Brenda Lee’s ‘Rockin’ Around the Christmas Tree’ Hits Number 1 For The First Time After 65 Years
via Brenda Lee / Youtube
Rockabilly and pop icon Brenda Lee achieved a historic milestone on Monday, December 4th, as her timeless holiday classic, “Rockin’ Around the Christmas Tree”, secured the top spot on the Billboard Hot 100 65 years after the song’s initial release.
Renowned for her unwavering spirit and formidable voice, even in her early years earning her the moniker “Little Miss Dynamite”, Lee recorded “Rockin'” at the tender age of 13.
Now, at 78, the diminutive singing powerhouse witnessed the song’s ascent to No. 1 on Billboard’s all-genre chart, thanks to the promotion by the major label UMG Nashville. Notably, this achievement marks the song as only the third holiday song to ever reach the peak of the Hot 100.
Lee has also secured the distinction of being the oldest individual to attain a number-one hit on the Billboard chart. Her most recent chart-toppers were back in 1960 with the release of “I Want to Be Wanted” and “I’m Sorry”.
A modest initial impact
Crafted under the production of renowned Nashville sound pioneer Owen Bradley, “Rockin'” made its debut in 1958, but its initial impact on the charts was mild at best. Brenda Lee achieved her first pair of No. 1 Hot 100 hits in 1960 with “I’m Sorry” and “I Want to Be Wanted”.
Buoyed by these triumphs, “Rockin'” attained an initial peak at No. 14 in December 1960. From December 2019 to the preceding year, the song spent a notable nine weeks at the No. 2 spot on the Hot 100, trailing only Mariah Carey’s ubiquitous “All I Want for Christmas Is You.”
In the heart of Nashville’s Music Row, at Bradley’s Quonset Hut, Lee recorded “Rockin’,” where her voice, remarkably mature for her age, seamlessly blended with the song’s rockabilly holiday essence.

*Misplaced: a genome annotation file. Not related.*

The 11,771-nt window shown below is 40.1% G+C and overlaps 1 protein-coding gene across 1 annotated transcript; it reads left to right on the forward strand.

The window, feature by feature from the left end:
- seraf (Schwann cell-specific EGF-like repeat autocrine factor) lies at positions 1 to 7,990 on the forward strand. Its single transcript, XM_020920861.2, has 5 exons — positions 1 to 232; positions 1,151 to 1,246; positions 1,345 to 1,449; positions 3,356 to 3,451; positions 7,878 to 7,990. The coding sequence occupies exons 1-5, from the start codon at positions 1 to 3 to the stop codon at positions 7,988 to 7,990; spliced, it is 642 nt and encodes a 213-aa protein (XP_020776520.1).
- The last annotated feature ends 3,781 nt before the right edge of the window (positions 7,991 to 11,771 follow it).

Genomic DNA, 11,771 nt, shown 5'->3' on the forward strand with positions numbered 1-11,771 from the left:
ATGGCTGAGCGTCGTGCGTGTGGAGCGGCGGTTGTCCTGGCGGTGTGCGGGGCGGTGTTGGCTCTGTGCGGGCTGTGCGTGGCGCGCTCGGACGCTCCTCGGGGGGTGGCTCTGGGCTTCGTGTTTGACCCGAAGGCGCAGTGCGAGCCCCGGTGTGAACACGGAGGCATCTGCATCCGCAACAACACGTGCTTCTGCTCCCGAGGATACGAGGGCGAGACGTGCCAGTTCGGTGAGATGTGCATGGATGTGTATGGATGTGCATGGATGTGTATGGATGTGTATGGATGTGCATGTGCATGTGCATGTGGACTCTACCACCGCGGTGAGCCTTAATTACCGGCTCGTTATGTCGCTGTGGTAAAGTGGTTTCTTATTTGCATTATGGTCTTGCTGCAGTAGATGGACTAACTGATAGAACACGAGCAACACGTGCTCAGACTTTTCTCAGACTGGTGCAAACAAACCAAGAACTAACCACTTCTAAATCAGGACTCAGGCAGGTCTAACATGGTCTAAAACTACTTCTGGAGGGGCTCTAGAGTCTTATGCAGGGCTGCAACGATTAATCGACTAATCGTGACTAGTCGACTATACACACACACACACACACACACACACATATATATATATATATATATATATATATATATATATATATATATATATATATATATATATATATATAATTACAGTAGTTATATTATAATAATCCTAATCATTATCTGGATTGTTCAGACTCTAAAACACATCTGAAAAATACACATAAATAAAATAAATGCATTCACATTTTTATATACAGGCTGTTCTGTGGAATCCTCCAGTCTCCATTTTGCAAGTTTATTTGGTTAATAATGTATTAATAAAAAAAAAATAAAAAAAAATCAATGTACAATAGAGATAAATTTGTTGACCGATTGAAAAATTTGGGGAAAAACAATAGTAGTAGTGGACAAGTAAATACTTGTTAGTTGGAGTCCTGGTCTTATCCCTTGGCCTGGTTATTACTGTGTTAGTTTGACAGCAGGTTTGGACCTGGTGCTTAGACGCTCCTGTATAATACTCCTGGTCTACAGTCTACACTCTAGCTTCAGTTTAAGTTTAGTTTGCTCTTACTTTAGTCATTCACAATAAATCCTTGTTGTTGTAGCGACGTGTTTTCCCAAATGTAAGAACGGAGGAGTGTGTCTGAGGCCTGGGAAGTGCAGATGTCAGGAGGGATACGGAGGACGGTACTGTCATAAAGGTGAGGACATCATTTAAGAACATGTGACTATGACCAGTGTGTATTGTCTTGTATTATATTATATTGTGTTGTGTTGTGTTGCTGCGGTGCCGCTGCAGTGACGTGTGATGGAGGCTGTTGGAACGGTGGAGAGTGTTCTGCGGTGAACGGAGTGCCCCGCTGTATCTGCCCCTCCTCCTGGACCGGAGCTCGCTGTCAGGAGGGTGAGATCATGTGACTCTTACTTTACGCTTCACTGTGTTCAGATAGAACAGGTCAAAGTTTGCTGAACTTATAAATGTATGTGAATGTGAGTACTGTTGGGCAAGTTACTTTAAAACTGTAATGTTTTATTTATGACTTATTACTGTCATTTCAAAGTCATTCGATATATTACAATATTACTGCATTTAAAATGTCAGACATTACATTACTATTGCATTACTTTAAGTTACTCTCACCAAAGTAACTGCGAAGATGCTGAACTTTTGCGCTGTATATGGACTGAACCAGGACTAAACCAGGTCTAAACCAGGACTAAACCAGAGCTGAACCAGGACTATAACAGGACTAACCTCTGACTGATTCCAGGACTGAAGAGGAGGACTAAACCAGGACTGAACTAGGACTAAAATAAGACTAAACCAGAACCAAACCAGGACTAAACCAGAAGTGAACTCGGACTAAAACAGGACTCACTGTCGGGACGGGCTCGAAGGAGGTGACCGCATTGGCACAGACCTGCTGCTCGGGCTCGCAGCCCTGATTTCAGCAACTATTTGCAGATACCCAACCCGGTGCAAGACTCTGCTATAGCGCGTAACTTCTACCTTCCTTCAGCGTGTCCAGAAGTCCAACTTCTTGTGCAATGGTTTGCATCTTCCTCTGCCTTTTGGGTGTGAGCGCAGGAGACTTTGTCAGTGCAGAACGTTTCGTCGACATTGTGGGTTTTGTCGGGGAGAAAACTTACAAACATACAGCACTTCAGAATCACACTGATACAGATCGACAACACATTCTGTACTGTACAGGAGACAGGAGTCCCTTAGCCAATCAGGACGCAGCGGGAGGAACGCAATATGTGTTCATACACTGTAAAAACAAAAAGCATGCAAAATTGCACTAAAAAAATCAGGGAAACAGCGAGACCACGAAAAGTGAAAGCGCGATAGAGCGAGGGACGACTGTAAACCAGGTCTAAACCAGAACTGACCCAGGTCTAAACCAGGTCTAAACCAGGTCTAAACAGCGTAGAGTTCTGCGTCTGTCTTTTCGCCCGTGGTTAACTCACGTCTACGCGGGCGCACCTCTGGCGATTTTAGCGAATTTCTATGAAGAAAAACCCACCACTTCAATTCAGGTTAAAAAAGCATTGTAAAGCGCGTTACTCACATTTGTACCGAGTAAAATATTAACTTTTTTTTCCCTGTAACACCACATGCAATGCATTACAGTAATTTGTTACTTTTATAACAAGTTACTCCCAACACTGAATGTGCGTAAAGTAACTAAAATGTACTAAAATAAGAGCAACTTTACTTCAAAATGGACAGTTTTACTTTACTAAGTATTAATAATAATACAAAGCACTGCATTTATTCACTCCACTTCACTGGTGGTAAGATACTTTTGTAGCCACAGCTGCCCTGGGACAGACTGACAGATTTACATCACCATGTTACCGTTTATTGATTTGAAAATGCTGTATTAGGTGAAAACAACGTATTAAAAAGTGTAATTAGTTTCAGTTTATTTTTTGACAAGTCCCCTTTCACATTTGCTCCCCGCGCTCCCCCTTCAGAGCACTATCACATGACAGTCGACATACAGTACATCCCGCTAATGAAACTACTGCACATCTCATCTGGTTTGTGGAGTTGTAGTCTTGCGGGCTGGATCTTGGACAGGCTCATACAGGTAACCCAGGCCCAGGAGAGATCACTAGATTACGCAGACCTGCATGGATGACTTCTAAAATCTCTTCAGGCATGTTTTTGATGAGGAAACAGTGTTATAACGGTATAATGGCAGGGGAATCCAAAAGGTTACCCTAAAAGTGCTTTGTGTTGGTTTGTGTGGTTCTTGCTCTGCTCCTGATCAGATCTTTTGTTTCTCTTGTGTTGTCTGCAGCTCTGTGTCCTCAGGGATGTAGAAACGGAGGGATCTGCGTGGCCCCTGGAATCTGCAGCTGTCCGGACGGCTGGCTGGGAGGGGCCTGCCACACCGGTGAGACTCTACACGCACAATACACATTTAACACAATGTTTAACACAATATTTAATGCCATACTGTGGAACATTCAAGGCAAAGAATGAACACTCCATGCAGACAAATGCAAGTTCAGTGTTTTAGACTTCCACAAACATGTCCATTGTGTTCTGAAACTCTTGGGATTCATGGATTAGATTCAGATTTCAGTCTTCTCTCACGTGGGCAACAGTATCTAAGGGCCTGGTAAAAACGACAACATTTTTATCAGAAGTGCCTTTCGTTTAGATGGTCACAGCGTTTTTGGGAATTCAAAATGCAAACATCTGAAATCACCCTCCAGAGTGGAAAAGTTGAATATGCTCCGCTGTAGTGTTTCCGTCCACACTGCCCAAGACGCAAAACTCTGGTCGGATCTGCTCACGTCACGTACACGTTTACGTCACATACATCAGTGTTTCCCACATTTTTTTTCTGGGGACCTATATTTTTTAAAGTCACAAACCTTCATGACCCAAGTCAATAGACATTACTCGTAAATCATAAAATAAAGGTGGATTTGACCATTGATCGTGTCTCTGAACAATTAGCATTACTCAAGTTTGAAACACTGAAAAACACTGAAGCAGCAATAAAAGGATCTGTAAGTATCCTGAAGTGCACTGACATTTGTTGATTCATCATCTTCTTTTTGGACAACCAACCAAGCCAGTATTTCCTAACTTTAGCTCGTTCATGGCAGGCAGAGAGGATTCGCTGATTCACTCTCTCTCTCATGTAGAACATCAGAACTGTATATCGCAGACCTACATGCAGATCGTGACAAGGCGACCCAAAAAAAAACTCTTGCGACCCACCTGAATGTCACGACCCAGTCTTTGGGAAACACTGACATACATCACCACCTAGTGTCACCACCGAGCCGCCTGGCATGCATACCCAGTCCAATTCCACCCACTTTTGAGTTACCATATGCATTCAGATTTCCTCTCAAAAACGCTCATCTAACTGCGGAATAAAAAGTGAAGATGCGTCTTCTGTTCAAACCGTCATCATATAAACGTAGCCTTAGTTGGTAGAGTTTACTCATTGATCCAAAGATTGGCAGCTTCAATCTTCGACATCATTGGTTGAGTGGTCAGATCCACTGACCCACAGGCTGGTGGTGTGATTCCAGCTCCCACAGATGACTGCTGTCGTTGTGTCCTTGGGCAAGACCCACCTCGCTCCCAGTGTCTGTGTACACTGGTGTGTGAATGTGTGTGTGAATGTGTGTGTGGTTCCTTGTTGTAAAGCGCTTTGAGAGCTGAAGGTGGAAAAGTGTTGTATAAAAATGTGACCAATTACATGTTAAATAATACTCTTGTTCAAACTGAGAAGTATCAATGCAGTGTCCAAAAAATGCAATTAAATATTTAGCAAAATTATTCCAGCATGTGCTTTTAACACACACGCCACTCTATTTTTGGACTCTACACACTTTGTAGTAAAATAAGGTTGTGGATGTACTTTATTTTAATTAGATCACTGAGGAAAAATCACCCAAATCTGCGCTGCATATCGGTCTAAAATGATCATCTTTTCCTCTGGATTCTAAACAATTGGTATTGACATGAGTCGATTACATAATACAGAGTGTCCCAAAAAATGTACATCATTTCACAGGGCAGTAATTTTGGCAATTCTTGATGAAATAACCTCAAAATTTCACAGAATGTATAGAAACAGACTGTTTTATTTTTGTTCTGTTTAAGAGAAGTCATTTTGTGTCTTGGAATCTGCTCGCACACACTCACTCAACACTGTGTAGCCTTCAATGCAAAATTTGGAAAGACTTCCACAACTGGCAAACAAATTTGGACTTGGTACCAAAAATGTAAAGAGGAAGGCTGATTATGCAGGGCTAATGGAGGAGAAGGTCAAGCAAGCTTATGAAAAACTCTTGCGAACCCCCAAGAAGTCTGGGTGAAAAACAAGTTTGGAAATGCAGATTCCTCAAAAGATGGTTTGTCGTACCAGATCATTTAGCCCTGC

This convergence resulted in the creation of what would eventually become her unmistakable and defining piece.
The holiday magic started in the studio
Lee remembered how the studio producer significantly lowered the ambient noise within the studio and even adorned the place with a huge Christmas tree.
“The producer cut the air way down in the studio. He had a big Christmas tree and everyone was there — the Anita Kerr Singers and the A-team [of revered Nashville studio musicians], as we called them,” the singer shared.
There was a palpable sense of enchantment in the air, and that touch of magic translated into something truly extraordinary Leef fondly recalled.
“It was like a little touch of magic kind of sprinkled in, and it turned out to be magic. It really did.”
Remembering songwriter Johnny Marks
Johnny Marks, the creative force behind other festive classics like “Rudolph, the Red-Nosed Reindeer” and “A Holly Jolly Christmas”, penned “Rockin'” with Brenda Lee specifically in mind.
Reflecting on the late songwriter, who passed away in 1985, Lee fondly describes him as a “gentle soul”. The singer went on
“He was Jewish and didn’t even believe in Christmas, and all that would come out of him was Christmas music. He told me he was laying on the beach in New York and I guess he took a nap or something and when he woke up, he saw the pine trees were kind of swaying. I said, ‘You got pine trees on the beach in New York?’ He said, ‘Yeah and I thought the pine trees are rocking and he went home and came up with ‘Rockin’ Around the Christmas Tree.”
Maintaining regular contact with Marks, Lee pointed out the songwriter’s humorous nature, recalling his weekly calls with lines like, “Brenda, just thought I’d call. There’s not a lot of us old-timers left”. She chuckles, adding, “I’d wonder how old he thinks I am,” emphasizing his precious and amiable personality.
An adorable music video to commemorate the song’s 65th anniversary
To commemorate the 65th anniversary of “Rockin’ Around the Christmas Tree”, Lee took the opportunity to create the song’s first official video.
The video also showcases cameo appearances by country singing stars Tanya Tucker and Trisha Yearwood.
The festive visual includes scenes of Lee lip-syncing to her teenage recording of the song, interspersed with footage of her, Yearwood, and Tucker baking holiday cookies and engaging in conversation around a table, ultimately enjoying a holiday feast.
Lee shared, “My buds are in there. We had a ball making it. We filmed it at the producer’s house, and nothing was choreographed, really. We just had fun. They were just precious to do that for me, and I think folks will love it.”